How are the Shawnsey-related projects, are we gonna see anything with those?
Actually, there’s a character in my next film named Shawnsey. It’s a little bit different than how I do him onstage, a little more innocent and more handicapped version of him. That film is called Rainbow Time and I’m gonna do it in June or July in LA. It’s a super small movie, way smaller than the Manson movie.

Honestly, it was like going to film school working with Jay Duplass. I have a little momentum going. I’m gonna hit it hard and not take another five-year break between features—not ever take another break again if I can help it.

What’s the most insane thing you’ve seen at SXSW this year?
Doing press with Jigsaw [Tobin Bell] from the Saw movies was pretty hilarious. We had these really dumb interviewers from the college, they’re film students and they didn’t know how to use the camera. So me and Jigsaw are setting up this guy’s camera so we can get out of the interview and run to our Q&A. That was my favorite surreal moment. Jigsaw was like, “No you want to put it over here and you want to be sitting next to the camera so our eye line is for the camera.”

And then he murdered her.

He actually did murder? I haven’t read about that in Variety yet.
Yeah I think they’re trying to quash it but it’ll get out there. You might as well break it.

Thanks for the hot tip!
Jay Duplass murdered someone a couple days ago, too.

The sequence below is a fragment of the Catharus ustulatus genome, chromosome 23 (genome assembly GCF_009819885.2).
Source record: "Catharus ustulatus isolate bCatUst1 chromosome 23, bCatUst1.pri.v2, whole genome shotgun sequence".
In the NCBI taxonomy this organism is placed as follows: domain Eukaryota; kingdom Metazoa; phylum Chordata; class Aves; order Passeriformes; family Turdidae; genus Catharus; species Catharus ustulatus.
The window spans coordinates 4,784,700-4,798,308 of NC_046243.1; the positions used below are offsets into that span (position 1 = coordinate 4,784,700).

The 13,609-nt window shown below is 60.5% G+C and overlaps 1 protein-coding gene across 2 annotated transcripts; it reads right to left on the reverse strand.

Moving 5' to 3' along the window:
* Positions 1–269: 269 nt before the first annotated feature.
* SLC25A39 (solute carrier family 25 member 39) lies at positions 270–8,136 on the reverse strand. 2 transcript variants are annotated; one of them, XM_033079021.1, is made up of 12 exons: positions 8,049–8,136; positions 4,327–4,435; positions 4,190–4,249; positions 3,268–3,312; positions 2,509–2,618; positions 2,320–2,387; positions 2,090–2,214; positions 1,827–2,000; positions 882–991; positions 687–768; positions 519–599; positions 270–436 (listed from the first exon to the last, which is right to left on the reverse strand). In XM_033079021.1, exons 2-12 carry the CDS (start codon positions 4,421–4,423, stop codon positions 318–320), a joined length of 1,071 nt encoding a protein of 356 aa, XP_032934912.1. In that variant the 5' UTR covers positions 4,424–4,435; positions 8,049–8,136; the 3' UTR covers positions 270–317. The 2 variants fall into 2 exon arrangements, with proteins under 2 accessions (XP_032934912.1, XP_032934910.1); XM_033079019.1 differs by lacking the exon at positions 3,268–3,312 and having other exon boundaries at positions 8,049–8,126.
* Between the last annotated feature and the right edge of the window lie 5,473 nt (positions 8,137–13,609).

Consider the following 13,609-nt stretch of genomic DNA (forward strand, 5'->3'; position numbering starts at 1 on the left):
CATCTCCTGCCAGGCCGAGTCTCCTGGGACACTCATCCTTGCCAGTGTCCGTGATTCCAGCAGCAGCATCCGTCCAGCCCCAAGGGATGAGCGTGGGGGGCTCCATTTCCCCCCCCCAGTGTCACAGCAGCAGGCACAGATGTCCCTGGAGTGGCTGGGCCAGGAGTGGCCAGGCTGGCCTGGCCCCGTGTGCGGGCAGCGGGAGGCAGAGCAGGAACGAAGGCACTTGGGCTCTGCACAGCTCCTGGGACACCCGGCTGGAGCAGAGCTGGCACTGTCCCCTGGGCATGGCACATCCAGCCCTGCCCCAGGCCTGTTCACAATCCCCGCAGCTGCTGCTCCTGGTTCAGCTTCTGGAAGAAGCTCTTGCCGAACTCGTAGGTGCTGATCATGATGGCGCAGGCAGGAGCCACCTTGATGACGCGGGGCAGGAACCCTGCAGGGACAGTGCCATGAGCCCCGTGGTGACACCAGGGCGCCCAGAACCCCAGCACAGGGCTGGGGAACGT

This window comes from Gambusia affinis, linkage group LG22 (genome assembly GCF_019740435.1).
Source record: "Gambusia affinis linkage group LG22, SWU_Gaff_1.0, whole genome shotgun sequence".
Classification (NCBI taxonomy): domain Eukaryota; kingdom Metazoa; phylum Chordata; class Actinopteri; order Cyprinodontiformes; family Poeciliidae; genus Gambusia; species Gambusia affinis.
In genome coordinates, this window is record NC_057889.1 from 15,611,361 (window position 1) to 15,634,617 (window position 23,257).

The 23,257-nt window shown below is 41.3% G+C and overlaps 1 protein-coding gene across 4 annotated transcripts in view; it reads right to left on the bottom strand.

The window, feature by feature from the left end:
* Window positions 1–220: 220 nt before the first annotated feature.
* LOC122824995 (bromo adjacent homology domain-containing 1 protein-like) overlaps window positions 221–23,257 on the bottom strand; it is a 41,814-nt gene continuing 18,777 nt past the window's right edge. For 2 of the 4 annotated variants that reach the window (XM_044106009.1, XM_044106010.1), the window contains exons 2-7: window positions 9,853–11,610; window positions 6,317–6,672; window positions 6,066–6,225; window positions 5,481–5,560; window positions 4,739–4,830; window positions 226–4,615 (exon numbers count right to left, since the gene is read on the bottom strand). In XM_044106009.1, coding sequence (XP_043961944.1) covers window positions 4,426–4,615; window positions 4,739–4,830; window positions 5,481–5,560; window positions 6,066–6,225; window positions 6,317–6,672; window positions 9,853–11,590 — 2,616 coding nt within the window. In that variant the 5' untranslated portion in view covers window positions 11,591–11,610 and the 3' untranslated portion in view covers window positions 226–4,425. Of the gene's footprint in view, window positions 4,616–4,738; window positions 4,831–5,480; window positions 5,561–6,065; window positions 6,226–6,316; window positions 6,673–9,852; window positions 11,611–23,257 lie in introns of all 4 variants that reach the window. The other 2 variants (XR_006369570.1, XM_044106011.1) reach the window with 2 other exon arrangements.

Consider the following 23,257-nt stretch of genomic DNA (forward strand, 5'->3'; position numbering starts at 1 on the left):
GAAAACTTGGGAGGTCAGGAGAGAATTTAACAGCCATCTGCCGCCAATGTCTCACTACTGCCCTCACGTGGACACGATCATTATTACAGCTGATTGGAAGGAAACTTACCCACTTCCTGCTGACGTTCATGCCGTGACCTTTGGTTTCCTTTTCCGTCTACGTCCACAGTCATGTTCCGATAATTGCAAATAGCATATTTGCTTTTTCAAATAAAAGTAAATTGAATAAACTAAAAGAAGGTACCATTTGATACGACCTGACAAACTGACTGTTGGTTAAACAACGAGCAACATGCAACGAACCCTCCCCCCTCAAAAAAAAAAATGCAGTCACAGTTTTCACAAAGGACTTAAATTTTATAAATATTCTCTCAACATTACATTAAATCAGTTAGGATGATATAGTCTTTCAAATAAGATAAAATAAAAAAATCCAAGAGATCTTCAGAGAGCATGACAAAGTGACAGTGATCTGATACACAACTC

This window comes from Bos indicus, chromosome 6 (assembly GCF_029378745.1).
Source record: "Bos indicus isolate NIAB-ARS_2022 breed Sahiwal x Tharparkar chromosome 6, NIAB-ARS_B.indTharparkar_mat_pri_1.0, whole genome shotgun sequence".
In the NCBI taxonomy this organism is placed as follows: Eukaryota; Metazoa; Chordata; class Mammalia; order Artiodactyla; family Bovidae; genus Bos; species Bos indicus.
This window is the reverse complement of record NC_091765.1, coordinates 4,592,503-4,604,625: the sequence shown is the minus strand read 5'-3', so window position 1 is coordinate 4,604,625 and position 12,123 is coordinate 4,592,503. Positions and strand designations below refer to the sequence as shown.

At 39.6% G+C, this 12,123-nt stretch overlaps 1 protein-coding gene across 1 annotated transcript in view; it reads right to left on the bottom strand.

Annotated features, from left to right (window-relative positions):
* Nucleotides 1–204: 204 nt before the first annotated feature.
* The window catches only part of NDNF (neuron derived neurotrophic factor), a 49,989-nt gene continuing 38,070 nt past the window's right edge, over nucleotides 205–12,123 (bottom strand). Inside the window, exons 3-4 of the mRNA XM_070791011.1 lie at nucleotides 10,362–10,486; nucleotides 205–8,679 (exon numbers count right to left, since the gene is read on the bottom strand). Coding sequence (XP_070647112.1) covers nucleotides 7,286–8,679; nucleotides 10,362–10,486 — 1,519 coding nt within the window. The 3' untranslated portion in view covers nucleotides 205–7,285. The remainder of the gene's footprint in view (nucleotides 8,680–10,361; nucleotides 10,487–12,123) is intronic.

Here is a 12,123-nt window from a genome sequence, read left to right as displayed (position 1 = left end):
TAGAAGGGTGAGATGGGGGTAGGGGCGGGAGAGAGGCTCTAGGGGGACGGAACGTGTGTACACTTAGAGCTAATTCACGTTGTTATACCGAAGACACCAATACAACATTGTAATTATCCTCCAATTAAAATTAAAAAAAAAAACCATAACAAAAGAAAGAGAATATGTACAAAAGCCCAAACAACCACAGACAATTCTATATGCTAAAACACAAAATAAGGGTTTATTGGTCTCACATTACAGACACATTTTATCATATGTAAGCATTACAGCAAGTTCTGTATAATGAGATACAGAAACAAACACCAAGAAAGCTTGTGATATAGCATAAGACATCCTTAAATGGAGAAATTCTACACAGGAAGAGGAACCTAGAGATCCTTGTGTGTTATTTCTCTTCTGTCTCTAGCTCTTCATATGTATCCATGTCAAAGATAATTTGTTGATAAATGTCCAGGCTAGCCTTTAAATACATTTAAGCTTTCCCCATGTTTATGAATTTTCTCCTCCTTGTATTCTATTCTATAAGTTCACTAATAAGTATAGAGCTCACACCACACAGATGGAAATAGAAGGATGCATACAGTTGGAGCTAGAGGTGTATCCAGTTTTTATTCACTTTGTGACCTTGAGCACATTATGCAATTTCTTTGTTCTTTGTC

I read about that, but he’s got the Netflix deal now so it’s cool.
The whole sale thing too is probably helpful because Jay and his success with Transparent is great for the movie. He’s so good in that show and in our movie. When we started, that show hadn’t even come out. He had just come from the set [of Transparent] so he was really warmed up. He went from having a trailer on an amazing civil rights movement TV show to running around the desert with me.

How did you hook up with those guys?
Mark and Jay are so supportive. They’re like angels of filmmaking. Mark helped me find a producer for Back Asswards, and we had talked about doing another project at some point. I kinda stalled out on it, stupidly—I couldn’t get the script done. I already knew Mark and then Jay I met because of Manson.

You left Seattle and things just started happening. Is that how it works? Get the hell out of Seattle?
Seattle was a great time to reconnect with that creative spirit and try to have fun coming up with jokes and writing stuff. I wrote two screenplays while sitting in my apartment in the Laurelton. I feel like I went there to get my mojo back.

With the whole Manson thing, I was working on the script with the director [J. Davis] for like two years while I was living in Seattle, so it was a lot of planting seeds. People are like, “How’d you get that role?” Well, because I talked to that guy for two years. It’s not just because I went to LA.

You had planted those seeds well before. You’re the rare case of someone who went to LA when they had already laid some groundwork instead of just showing up, like, “Make me famous!”
Although I’m starting work at P.F. Chang’s next week, so I could’ve laid a little more groundwork.  

Photos by Linas Phillips. Tobin Bell photo by Cathey Greutert.